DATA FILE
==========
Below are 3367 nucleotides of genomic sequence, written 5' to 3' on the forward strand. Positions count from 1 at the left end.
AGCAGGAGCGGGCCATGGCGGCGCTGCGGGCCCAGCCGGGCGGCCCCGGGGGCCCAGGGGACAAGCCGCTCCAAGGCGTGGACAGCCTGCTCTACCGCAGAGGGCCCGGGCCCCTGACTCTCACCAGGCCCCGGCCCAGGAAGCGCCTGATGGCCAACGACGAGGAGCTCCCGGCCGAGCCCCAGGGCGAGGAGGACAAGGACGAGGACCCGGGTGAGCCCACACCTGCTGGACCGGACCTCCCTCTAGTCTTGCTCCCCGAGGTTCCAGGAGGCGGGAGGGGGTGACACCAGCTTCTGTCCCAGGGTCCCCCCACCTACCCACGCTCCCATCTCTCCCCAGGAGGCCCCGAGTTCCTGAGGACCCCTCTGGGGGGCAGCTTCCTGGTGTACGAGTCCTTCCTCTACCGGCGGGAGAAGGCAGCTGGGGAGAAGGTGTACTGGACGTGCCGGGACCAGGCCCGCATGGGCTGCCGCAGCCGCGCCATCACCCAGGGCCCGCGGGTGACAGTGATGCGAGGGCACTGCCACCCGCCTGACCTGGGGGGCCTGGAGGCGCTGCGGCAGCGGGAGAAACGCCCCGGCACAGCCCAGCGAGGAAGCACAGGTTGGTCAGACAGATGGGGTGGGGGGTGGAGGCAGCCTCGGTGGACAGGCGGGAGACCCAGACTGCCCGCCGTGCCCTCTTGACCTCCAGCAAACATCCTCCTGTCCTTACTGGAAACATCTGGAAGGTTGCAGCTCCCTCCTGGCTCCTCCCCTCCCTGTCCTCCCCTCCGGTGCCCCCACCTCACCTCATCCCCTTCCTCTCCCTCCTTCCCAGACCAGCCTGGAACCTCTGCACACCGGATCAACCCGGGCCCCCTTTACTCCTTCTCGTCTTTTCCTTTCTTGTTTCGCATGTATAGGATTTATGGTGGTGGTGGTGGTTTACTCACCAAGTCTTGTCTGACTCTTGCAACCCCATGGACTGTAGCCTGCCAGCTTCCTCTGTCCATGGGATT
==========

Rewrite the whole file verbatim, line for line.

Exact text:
Below are 3367 nucleotides of genomic sequence, written 5' to 3' on the forward strand. Positions count from 1 at the left end.
AGCAGGAGCGGGCCATGGCGGCGCTGCGGGCCCAGCCGGGCGGCCCCGGGGGCCCAGGGGACAAGCCGCTCCAAGGCGTGGACAGCCTGCTCTACCGCAGAGGGCCCGGGCCCCTGACTCTCACCAGGCCCCGGCCCAGGAAGCGCCTGATGGCCAACGACGAGGAGCTCCCGGCCGAGCCCCAGGGCGAGGAGGACAAGGACGAGGACCCGGGTGAGCCCACACCTGCTGGACCGGACCTCCCTCTAGTCTTGCTCCCCGAGGTTCCAGGAGGCGGGAGGGGGTGACACCAGCTTCTGTCCCAGGGTCCCCCCACCTACCCACGCTCCCATCTCTCCCCAGGAGGCCCCGAGTTCCTGAGGACCCCTCTGGGGGGCAGCTTCCTGGTGTACGAGTCCTTCCTCTACCGGCGGGAGAAGGCAGCTGGGGAGAAGGTGTACTGGACGTGCCGGGACCAGGCCCGCATGGGCTGCCGCAGCCGCGCCATCACCCAGGGCCCGCGGGTGACAGTGATGCGAGGGCACTGCCACCCGCCTGACCTGGGGGGCCTGGAGGCGCTGCGGCAGCGGGAGAAACGCCCCGGCACAGCCCAGCGAGGAAGCACAGGTTGGTCAGACAGATGGGGTGGGGGGTGGAGGCAGCCTCGGTGGACAGGCGGGAGACCCAGACTGCCCGCCGTGCCCTCTTGACCTCCAGCAAACATCCTCCTGTCCTTACTGGAAACATCTGGAAGGTTGCAGCTCCCTCCTGGCTCCTCCCCTCCCTGTCCTCCCCTCCGGTGCCCCCACCTCACCTCATCCCCTTCCTCTCCCTCCTTCCCAGACCAGCCTGGAACCTCTGCACACCGGATCAACCCGGGCCCCCTTTACTCCTTCTCGTCTTTTCCTTTCTTGTTTCGCATGTATAGGATTTATGGTGGTGGTGGTGGTTTACTCACCAAGTCTTGTCTGACTCTTGCAACCCCATGGACTGTAGCCTGCCAGCTTCCTCTGTCCATGGGATT